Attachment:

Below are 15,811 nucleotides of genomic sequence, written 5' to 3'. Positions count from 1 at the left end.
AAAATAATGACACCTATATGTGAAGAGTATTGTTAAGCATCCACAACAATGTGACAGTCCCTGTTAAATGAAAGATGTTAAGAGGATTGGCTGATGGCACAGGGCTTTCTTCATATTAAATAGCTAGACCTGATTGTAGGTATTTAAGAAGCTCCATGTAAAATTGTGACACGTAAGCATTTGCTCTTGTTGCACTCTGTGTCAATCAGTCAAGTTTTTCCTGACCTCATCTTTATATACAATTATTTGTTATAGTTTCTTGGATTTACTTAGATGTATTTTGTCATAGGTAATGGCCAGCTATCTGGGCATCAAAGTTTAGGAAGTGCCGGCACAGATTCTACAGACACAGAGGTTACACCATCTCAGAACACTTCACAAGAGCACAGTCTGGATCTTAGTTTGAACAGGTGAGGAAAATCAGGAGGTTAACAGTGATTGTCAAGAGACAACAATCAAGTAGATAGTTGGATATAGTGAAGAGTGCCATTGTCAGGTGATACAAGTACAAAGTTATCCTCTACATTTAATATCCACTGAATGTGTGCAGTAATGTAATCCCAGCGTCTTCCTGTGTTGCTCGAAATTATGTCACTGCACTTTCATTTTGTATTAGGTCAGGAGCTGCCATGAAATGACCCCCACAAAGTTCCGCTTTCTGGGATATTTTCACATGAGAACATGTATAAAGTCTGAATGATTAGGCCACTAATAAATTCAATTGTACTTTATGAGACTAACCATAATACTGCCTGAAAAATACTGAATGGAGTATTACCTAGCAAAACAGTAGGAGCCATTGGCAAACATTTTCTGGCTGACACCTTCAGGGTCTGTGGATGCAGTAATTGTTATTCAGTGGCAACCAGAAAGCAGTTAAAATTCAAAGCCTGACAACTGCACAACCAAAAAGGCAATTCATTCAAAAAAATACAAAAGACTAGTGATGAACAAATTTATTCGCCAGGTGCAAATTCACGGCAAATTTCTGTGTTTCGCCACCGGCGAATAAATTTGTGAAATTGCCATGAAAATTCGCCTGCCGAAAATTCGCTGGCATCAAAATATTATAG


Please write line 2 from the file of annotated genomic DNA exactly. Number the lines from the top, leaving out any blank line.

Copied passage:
AAAATAATGACACCTATATGTGAAGAGTATTGTTAAGCATCCACAACAATGTGACAGTCCCTGTTAAATGAAAGATGTTAAGAGGATTGGCTGATGGCACAGGGCTTTCTTCATATTAAATAGCTAGACCTGATTGTAGGTATTTAAGAAGCTCCATGTAAAATTGTGACACGTAAGCATTTGCTCTTGTTGCACTCTGTGTCAATCAGTCAAGTTTTTCCTGACCTCATCTTTATATACAATTATTTGTTATAGTTTCTTGGATTTACTTAGATGTATTTTGTCATAGGTAATGGCCAGCTATCTGGGCATCAAAGTTTAGGAAGTGCCGGCACAGATTCTACAGACACAGAGGTTACACCATCTCAGAACACTTCACAAGAGCACAGTCTGGATCTTAGTTTGAACAGGTGAGGAAAATCAGGAGGTTAACAGTGATTGTCAAGAGACAACAATCAAGTAGATAGTTGGATATAGTGAAGAGTGCCATTGTCAGGTGATACAAGTACAAAGTTATCCTCTACATTTAATATCCACTGAATGTGTGCAGTAATGTAATCCCAGCGTCTTCCTGTGTTGCTCGAAATTATGTCACTGCACTTTCATTTTGTATTAGGTCAGGAGCTGCCATGAAATGACCCCCACAAAGTTCCGCTTTCTGGGATATTTTCACATGAGAACATGTATAAAGTCTGAATGATTAGGCCACTAATAAATTCAATTGTACTTTATGAGACTAACCATAATACTGCCTGAAAAATACTGAATGGAGTATTACCTAGCAAAACAGTAGGAGCCATTGGCAAACATTTTCTGGCTGACACCTTCAGGGTCTGTGGATGCAGTAATTGTTATTCAGTGGCAACCAGAAAGCAGTTAAAATTCAAAGCCTGACAACTGCACAACCAAAAAGGCAATTCATTCAAAAAAATACAAAAGACTAGTGATGAACAAATTTATTCGCCAGGTGCAAATTCACGGCAAATTTCTGTGTTTCGCCACCGGCGAATAAATTTGTGAAATTGCCATGAAAATTCGCCTGCCGAAAATTCGCTGGCATCAAAATATTATAG